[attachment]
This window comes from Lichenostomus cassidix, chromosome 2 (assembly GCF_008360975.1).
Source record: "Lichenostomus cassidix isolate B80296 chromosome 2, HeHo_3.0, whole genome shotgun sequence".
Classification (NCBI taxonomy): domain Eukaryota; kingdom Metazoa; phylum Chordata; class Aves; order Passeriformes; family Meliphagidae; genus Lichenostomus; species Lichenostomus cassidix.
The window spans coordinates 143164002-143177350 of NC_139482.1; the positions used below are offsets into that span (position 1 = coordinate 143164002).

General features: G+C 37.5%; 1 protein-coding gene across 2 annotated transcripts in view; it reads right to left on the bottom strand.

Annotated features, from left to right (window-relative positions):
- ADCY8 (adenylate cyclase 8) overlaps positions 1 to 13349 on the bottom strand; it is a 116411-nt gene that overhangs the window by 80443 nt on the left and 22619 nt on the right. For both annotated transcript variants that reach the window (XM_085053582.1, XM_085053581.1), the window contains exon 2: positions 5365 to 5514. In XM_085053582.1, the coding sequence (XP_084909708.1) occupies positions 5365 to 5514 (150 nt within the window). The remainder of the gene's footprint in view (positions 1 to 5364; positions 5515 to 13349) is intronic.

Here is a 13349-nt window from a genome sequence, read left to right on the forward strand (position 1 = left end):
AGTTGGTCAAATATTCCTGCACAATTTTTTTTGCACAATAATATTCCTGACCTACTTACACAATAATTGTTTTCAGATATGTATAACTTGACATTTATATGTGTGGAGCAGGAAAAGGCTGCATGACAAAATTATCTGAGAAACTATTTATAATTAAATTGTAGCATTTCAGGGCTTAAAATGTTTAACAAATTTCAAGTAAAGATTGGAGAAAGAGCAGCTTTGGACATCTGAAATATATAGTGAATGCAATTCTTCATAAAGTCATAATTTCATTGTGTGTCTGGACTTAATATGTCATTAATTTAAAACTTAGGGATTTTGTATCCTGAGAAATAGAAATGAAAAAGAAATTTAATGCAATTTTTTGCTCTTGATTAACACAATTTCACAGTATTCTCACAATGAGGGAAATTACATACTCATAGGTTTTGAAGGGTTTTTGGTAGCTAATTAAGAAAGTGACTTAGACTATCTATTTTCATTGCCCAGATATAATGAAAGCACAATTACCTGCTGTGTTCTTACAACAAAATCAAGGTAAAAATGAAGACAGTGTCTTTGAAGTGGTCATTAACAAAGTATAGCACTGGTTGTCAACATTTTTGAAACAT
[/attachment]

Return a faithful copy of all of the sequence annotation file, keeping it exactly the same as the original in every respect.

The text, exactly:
This window comes from Lichenostomus cassidix, chromosome 2 (assembly GCF_008360975.1).
Source record: "Lichenostomus cassidix isolate B80296 chromosome 2, HeHo_3.0, whole genome shotgun sequence".
Classification (NCBI taxonomy): domain Eukaryota; kingdom Metazoa; phylum Chordata; class Aves; order Passeriformes; family Meliphagidae; genus Lichenostomus; species Lichenostomus cassidix.
The window spans coordinates 143164002-143177350 of NC_139482.1; the positions used below are offsets into that span (position 1 = coordinate 143164002).

General features: G+C 37.5%; 1 protein-coding gene across 2 annotated transcripts in view; it reads right to left on the bottom strand.

Annotated features, from left to right (window-relative positions):
- ADCY8 (adenylate cyclase 8) overlaps positions 1 to 13349 on the bottom strand; it is a 116411-nt gene that overhangs the window by 80443 nt on the left and 22619 nt on the right. For both annotated transcript variants that reach the window (XM_085053582.1, XM_085053581.1), the window contains exon 2: positions 5365 to 5514. In XM_085053582.1, the coding sequence (XP_084909708.1) occupies positions 5365 to 5514 (150 nt within the window). The remainder of the gene's footprint in view (positions 1 to 5364; positions 5515 to 13349) is intronic.

Here is a 13349-nt window from a genome sequence, read left to right on the forward strand (position 1 = left end):
AGTTGGTCAAATATTCCTGCACAATTTTTTTTGCACAATAATATTCCTGACCTACTTACACAATAATTGTTTTCAGATATGTATAACTTGACATTTATATGTGTGGAGCAGGAAAAGGCTGCATGACAAAATTATCTGAGAAACTATTTATAATTAAATTGTAGCATTTCAGGGCTTAAAATGTTTAACAAATTTCAAGTAAAGATTGGAGAAAGAGCAGCTTTGGACATCTGAAATATATAGTGAATGCAATTCTTCATAAAGTCATAATTTCATTGTGTGTCTGGACTTAATATGTCATTAATTTAAAACTTAGGGATTTTGTATCCTGAGAAATAGAAATGAAAAAGAAATTTAATGCAATTTTTTGCTCTTGATTAACACAATTTCACAGTATTCTCACAATGAGGGAAATTACATACTCATAGGTTTTGAAGGGTTTTTGGTAGCTAATTAAGAAAGTGACTTAGACTATCTATTTTCATTGCCCAGATATAATGAAAGCACAATTACCTGCTGTGTTCTTACAACAAAATCAAGGTAAAAATGAAGACAGTGTCTTTGAAGTGGTCATTAACAAAGTATAGCACTGGTTGTCAACATTTTTGAAACAT